Repetition or rote rehearsal is a technique we all use to try to "learn" something. However, in order to be effective this must be done after forgetting begins. Researchers advise that the learner should not repeat immediately the content (or skill), but wait a few minutes and then repeat. For the most part, simply memorizing something does not lead to learning (i.e., relatively permanent change). We all have anecdotal evidence that we can remember something we memorized (a poem for example), but just think about all the material we tried to learn this way and the little we are able to remember after six months or a year.

Long-term memory (LTM). Long-term memory is also called preconscious and unconscious memory in Freudian terms. Preconscious means that the information is relatively easily recalled (although it may take several minutes or even hours) while unconscious refers to data that is not available during normal consciousness. It is preconscious memory that is the focus of cognitive psychology as it relates to long-term memory. The levels-of-processing theory, however, has provided some research that attests to the fact that we "know" more than we can easily recall. The two processes most likely to move information into long-term memory are elaboration and distributed practice (referred to as periodic review in the direct instruction model).

There are several examples of elaboration that are commonly used in the teaching/learning process:

Organization (types) of knowledge

As information is stored in long-term memory, it is organized using one or more structures: declarative, procedural, and/or imagery.

Declarative Memory (generally refers to information we can talk about)

Procedural Memory-- how to (driving a car, riding a bike)

Imagery -- pictures

Concept formation

    One of the most important issues in cognitive psychology is the development or formation of concepts. A concept is the set of rules used to define the categories by which we group similar events, ideas or objects. There are several principles that lend themselves to concept development:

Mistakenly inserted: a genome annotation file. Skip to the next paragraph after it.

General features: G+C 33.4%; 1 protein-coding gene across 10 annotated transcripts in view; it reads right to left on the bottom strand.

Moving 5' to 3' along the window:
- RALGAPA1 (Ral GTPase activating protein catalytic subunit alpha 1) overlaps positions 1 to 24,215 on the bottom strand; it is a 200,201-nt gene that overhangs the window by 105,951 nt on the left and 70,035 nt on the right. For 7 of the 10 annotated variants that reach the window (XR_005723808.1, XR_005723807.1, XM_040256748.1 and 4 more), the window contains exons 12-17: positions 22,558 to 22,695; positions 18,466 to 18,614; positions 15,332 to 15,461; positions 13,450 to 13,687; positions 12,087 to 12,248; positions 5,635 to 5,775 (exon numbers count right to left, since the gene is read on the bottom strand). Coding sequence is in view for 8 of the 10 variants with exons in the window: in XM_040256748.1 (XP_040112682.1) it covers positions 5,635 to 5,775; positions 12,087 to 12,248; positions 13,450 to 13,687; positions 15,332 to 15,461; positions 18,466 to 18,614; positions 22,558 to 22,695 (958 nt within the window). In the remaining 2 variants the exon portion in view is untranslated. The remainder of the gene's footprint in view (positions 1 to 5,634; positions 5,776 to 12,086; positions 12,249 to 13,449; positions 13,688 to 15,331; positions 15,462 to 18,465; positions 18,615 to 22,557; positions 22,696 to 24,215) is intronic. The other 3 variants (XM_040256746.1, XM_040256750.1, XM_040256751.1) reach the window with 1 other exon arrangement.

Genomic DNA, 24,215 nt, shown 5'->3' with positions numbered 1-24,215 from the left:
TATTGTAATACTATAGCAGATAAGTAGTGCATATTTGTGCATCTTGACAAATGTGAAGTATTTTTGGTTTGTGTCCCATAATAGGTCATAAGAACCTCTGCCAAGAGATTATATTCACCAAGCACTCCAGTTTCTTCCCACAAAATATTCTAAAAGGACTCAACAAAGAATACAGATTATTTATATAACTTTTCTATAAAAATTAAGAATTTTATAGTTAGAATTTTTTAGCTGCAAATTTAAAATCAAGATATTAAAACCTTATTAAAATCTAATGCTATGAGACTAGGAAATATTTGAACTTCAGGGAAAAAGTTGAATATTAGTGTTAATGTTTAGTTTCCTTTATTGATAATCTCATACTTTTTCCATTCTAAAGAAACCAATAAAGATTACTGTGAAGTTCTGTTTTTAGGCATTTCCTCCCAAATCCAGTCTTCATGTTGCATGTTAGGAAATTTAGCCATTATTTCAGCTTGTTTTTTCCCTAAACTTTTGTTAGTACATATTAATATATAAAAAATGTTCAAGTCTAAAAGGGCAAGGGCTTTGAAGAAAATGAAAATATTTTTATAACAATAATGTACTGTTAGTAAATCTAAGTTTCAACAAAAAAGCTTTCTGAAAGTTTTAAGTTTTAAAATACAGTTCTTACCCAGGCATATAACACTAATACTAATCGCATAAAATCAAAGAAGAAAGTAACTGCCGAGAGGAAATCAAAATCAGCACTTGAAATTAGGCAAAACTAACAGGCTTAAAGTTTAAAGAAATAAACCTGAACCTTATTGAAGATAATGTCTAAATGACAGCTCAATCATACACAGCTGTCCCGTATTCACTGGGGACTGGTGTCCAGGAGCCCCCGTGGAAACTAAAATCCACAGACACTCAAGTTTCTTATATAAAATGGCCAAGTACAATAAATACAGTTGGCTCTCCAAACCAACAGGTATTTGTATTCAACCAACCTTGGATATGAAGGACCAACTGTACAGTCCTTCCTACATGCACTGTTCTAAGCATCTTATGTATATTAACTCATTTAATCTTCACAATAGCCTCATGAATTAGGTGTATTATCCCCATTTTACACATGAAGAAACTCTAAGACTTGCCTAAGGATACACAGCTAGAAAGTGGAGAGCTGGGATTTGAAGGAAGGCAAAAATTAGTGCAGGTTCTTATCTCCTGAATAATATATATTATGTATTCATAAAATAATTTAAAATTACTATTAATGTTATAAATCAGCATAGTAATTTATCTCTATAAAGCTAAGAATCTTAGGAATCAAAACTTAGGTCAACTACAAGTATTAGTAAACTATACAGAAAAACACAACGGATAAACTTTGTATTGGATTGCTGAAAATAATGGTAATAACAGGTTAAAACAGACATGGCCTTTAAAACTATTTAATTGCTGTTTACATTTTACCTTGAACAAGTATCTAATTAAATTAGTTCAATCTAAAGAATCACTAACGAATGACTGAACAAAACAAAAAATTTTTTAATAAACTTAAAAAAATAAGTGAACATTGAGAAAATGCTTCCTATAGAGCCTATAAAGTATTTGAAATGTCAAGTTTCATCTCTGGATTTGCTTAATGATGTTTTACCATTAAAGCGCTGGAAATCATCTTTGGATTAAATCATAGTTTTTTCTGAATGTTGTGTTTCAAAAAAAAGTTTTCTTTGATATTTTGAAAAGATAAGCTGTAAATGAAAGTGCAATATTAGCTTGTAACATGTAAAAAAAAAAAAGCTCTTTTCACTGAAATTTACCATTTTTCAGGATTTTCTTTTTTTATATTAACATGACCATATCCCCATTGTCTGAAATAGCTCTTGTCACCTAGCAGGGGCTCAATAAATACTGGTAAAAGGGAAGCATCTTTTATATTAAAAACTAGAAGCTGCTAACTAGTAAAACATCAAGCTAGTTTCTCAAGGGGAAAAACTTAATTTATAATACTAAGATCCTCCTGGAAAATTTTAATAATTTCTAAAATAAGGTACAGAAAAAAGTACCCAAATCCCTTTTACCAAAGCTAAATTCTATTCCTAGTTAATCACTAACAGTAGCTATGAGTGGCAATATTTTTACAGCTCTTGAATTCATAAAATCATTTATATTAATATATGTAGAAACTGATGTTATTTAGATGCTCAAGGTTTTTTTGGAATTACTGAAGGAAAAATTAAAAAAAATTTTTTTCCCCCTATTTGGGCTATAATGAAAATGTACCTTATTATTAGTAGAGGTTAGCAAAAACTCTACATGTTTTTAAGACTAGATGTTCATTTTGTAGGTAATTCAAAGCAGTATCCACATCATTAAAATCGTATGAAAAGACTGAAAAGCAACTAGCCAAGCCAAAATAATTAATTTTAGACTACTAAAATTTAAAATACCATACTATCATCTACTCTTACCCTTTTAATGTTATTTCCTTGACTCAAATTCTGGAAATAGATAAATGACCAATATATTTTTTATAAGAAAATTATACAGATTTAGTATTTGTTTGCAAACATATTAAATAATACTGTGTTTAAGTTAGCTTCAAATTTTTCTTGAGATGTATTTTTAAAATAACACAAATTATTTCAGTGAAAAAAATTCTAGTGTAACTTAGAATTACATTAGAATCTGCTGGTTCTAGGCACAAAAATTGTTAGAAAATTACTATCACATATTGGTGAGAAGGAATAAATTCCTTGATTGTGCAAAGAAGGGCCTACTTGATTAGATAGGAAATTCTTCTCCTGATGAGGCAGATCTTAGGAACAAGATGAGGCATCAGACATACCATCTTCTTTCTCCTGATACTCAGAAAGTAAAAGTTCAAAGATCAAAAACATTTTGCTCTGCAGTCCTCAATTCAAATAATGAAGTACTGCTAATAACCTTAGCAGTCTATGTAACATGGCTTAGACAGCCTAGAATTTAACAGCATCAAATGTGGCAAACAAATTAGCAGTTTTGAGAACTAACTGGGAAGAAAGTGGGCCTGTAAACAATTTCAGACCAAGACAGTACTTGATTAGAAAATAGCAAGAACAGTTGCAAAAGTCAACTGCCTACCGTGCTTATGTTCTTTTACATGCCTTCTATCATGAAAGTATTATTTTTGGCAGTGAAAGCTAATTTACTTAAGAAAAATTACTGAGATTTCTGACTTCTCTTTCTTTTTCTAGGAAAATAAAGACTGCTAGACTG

Principle Example
1. Gain the students' attention.
  • Use cues to signal when you are ready to begin.
  • Move around the room and use voice inflections.
2. Bring to mind relevant prior learning.
  • Review previous day's lesson.
  • Have a discussion about previously covered content.
3. Point out important information.
  • Provide handouts.
  • Write on the board or use transparencies.
4. Present information in an organized manner.
  • Show a logical sequence to concepts and skills.
  • Go from simple to complex when presenting new material.
5. Show students how to categorize (chunk) related information.
  • Present information in categories.
  • Teach inductive reasoning.
6. Provide opportunities for students to elaborate on new information.
  • Connect new information to something already known.
  • Look for similarities and differences among concepts.
7. Show students how to use coding when memorizing lists.
  • Make up silly sentence with first letter of each word in the list.
  • Use mental imagery techniques such as the keyword method.
8. Provide for repetition of learning.
  • State important principles several times in different ways during presentation of information (STM).
  • Have items on each day's lesson from previous lesson (LTM).
  • Schedule periodic reviews of previously learned concepts and skills (LTM).
9. Provide opportunities for overlearning of fundamental concepts and skills.
  • Use daily drills for arithmetic facts.
  • Play form of trivial pursuit with content related to class.